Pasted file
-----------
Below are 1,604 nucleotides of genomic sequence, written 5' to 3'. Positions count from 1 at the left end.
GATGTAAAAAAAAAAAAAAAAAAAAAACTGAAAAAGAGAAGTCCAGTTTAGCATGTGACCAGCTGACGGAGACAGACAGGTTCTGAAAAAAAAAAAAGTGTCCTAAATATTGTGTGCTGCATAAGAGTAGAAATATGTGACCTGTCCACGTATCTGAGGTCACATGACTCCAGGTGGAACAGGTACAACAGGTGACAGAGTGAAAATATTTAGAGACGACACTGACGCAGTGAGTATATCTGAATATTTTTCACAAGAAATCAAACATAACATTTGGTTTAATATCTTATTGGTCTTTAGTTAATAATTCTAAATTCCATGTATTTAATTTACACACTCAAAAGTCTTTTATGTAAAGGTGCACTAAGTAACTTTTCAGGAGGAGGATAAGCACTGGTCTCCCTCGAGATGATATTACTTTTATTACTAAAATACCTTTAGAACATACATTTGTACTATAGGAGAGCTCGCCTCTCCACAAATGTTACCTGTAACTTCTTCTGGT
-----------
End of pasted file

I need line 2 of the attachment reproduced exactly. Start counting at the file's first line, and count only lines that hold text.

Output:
GATGTAAAAAAAAAAAAAAAAAAAAAACTGAAAAAGAGAAGTCCAGTTTAGCATGTGACCAGCTGACGGAGACAGACAGGTTCTGAAAAAAAAAAAAGTGTCCTAAATATTGTGTGCTGCATAAGAGTAGAAATATGTGACCTGTCCACGTATCTGAGGTCACATGACTCCAGGTGGAACAGGTACAACAGGTGACAGAGTGAAAATATTTAGAGACGACACTGACGCAGTGAGTATATCTGAATATTTTTCACAAGAAATCAAACATAACATTTGGTTTAATATCTTATTGGTCTTTAGTTAATAATTCTAAATTCCATGTATTTAATTTACACACTCAAAAGTCTTTTATGTAAAGGTGCACTAAGTAACTTTTCAGGAGGAGGATAAGCACTGGTCTCCCTCGAGATGATATTACTTTTATTACTAAAATACCTTTAGAACATACATTTGTACTATAGGAGAGCTCGCCTCTCCACAAATGTTACCTGTAACTTCTTCTGGT